Intel was/is going to have capital expenditures (often called CapEx) for the Arizona fab anyway. Intel just spends as it would, but rather than using debt or cash flow for all $30B, Intel gets $15B from Brookfield to spend, and in exchange gives Brookfield a 49% interest in the fab's ownership and revenue, however revenue is defined, and I haven't figured that out. (The legalese makes me woozy.) The resulting Fab appears to be owned by a holding company called Arizona Fab LLC, which is co-owned by Intel's Arizona Fab Holdco and Brookfield's Foundry JV Holdco LLC. (If I read this legalese BS correctly.) The "purchase" is 49% of Intel's new AZ fab. It is not a sale and leaseback arrangement, it is a joint venture. As for Intel creating a new acronym, creating new acronyms is one of Intel's core competencies. :)

Some thoughts:

1. Intel has always told public the two new Arizona fabs cost $20 billion. This number can't be off too much because it will be tied into local, State, and Federal's subsidies and incentives. The $30 billion SCIP is much bigger than the $20 billion Intel claimed. It doesn't add up.

2. This is definitely not a joint venture. Brookfield knew it very well the $15 billion cash will have the possibility to flow into other Intel's businesses and they might not have any control or visibility at all.

To me it's more like sale and leaseback in disguise.

3. Some mentioned about Brookfield will share 49% of the Arizona fabs' revenue. That's impossible.

Revenue is not profit. There are business partners sharing the profit but I haven't heard they can share the revenue. This makes no sense to IRS either.

Additionally from yesterday's conference call Intel CFO stated that Brookfield is promised to receive annual return between 4.4% and 8.5%. This is not the revenue sharing model at all and this is not how a typical joint venture works.


5. The Intel 8-K filing may give some additional information but IMO don't expect too much from it. There are crucial information that I don't think Intel would like to let people know at this point.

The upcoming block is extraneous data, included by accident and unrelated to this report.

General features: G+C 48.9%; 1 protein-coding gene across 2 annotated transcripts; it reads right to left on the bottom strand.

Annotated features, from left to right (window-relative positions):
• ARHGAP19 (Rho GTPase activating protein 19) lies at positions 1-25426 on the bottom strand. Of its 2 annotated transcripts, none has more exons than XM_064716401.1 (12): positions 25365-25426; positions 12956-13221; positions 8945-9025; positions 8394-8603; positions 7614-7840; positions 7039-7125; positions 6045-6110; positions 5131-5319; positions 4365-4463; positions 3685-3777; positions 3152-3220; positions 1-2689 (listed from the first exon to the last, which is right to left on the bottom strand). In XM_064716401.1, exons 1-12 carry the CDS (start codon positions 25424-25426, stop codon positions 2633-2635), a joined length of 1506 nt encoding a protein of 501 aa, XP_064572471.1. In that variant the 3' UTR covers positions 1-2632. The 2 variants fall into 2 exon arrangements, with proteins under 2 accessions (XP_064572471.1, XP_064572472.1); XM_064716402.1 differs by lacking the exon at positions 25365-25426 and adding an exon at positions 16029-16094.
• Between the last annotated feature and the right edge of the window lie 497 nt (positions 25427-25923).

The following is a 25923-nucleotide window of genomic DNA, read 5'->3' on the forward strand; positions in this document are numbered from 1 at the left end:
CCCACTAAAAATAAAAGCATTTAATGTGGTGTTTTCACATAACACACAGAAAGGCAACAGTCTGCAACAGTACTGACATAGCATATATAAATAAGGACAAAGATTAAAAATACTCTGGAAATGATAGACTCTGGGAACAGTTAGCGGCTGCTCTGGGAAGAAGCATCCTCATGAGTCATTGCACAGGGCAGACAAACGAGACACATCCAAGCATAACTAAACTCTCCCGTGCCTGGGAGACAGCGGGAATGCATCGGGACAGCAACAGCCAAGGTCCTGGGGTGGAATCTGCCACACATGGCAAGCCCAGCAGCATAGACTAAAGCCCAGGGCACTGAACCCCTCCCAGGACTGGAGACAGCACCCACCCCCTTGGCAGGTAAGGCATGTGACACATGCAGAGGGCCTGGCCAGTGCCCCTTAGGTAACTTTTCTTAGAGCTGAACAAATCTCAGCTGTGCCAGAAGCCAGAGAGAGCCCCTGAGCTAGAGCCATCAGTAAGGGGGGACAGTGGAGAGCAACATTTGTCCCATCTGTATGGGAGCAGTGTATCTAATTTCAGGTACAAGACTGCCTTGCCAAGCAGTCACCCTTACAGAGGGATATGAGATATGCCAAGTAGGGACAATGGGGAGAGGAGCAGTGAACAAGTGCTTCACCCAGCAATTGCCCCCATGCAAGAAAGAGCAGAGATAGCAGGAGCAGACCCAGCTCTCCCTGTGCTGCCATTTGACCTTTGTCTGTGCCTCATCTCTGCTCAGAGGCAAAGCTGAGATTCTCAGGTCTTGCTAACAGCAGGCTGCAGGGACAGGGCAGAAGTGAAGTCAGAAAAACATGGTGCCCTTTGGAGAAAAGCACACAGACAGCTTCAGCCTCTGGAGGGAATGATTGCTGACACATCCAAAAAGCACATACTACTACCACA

6. It's a strange deal. I think many analysts haven't gotten time to study it yet.

For example:

"Concurrent with transaction signing, Brookfield Infrastructure secured binding non-recourse financing to fund a significant portion of its capital investment in this arrangement with Intel. BIP’s equity portion for this investment will be phased over the duration of the construction period and is anticipated to be $500 to $750 million in aggregate. Funding is expected to be sourced primarily from retained operating cash flow and proceeds from our capital recycling program, with the majority funded closer to facility commissioning."

I can't understand the difference between the announced Brookfield $15 billion cash investment and this $500 to $750 million investment.

 
Last edited:

blueone

Well-known member
Some thoughts:

1. Intel has always told public the two new Arizona fabs cost $20 billion. This number can't be off too much because it will be tied into local, State, and Federal's subsidies and incentives. The $30 billion SCIP is much bigger than the $20 billion Intel claimed. It doesn't add up.
Probably two different figures with separate context. The agreement actually reads that the joint investment "shall not exceed $28,982,302,000". See page 5 of the Arizona Fab LLC.
2. This is definitely not a joint venture. Brookfield knew it very well the $15 billion cash will have the possibility to flow into other Intel's businesses and they might not have any control or visibility at all.
In reading over the 8K, and how the JV is structured as a separate company with its own BoD, I don't see how this can legally happen. (Of course, I'm not a corporate law attorney.) All of the money passes through the JV corporation and only the JV. There's no mention of how employees are handled that I've seen. I was an employee of a JV once, and while I had a separate JV badge, I remained an employee of my parent company. I suspect Intel will do the same.
To me it's more like sale and leaseback in disguise.
Getting a disguised operation past the SEC seems very unlikely. And you might end up in an orange suit, especially for an entity of this value.
3. Some mentioned about Brookfield will share 49% of the Arizona fabs' revenue. That's impossible.
I've seen that too, and I don't understand how that could work either. I suspect there's either a fixed return to Brookfield or some percentage of net margin, which can be calculated using Intel's internal transfer prices and the balance sheet of the JV. I think the net margin alternative would be subject to "interpretation" by Intel, so I would bet Brookfield is getting some agreed upon return.
Revenue is not profit. There are business partners sharing the profit but I haven't heard they can share the revenue. This makes no sense to IRS either.